Meanwhile, Gaddafi clearly was losing the war, and I thought the son was looking for a way to sell his father out. Saif al-Islam had a degree from the London School of Economics. He controlled the family’s fortune. Beyond that, sons have toppled fathers for several thousand years in the Middle East—and not just in the Middle East.

Of course I didn’t see myself helping Saif al-Islam. My reasoning was more fundamental. In Iraq I saw the horrific casualties, the unimaginable military expenditures, the wasted aid dollars, the misery, physical destruction and social disruption, all based on an inaccurate premise. That reaffirmed my judgment since Vietnam that little beyond deterrence and direct self-defense makes sense. Too few Americans have more than a media notion about war. Ever since we stopped the draft, our military has become detached from our society. Obama wisely kept his distance from Libya. Letting France and the U.K. take the lead in NATO operations conformed to what the U.S. had been calling for over decades—burden sharing—but NATO is lame and blind without the U.S. Inevitably the U.S. had to be somewhat involved and could always tip the scales. Political scientist John Mearsheimer calls this “offshore balancing,” meaning few, if any, boots on the ground.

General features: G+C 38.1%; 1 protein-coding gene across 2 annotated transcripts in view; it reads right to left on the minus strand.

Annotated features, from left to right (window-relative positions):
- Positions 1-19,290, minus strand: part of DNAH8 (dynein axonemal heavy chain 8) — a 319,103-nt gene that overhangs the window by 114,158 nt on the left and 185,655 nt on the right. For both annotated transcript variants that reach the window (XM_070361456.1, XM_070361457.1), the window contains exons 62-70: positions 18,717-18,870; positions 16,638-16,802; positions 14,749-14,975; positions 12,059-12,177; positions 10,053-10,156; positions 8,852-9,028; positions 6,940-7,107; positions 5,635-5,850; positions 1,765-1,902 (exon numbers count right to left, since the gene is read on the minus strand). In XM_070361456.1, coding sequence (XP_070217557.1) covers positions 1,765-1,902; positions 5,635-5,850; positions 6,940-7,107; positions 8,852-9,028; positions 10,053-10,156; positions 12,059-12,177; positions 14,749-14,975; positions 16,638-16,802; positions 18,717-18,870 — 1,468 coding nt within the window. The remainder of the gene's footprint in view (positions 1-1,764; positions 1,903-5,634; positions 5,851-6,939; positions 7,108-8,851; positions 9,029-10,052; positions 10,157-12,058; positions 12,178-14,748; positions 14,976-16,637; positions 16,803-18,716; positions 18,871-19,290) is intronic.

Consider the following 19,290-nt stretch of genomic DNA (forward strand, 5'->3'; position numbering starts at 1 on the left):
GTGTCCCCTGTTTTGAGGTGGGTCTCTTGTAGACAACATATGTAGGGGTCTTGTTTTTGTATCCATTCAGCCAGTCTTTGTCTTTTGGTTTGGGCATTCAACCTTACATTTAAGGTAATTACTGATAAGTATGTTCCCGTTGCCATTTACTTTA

On May 28 Blakely and I flew through Frankfurt to Tunis. We were met by the Turks, who had business interests being foiled by the civil war. They had worked hard to make this meeting occur. Good guys motivated by self-interest. Fine with me.

Before leaving Washington, Blakely and I agreed it would be a bad idea to tell the government what we were doing. We had been in government for decades and could imagine every condition that would be imposed on us. Instead, we settled on Blakely calling the Vice President’s office and leaving word that we might soon have something to discuss regarding Libya. Blakely didn’t receive a call back before we departed.

The surprise was that both Saif al-Islam and Colonel Gaddafi would be represented, meaning my hypothesis was probably wrong. Saif al-Islam wasn’t throwing his father under the bus.

Tunis, which I had last visited in 1996, looked much the same despite the recent revolution, igniting the Arab Spring. The principal changes were barbed wire around a few government buildings and some tanks and personnel carriers here and there. Tunis is an agreeable, sea-bleached coastal metropolis that has spread for many miles around its historic core. Not wealthy or flashy but not poor—a middle-class third world country. I sensed no tension. Ben Ali, the former dictator, and his cronies were out. The somewhat tatty Sheraton was functioning quite normally, except for a scarcity of guests. Revolutions aren’t good for tourism.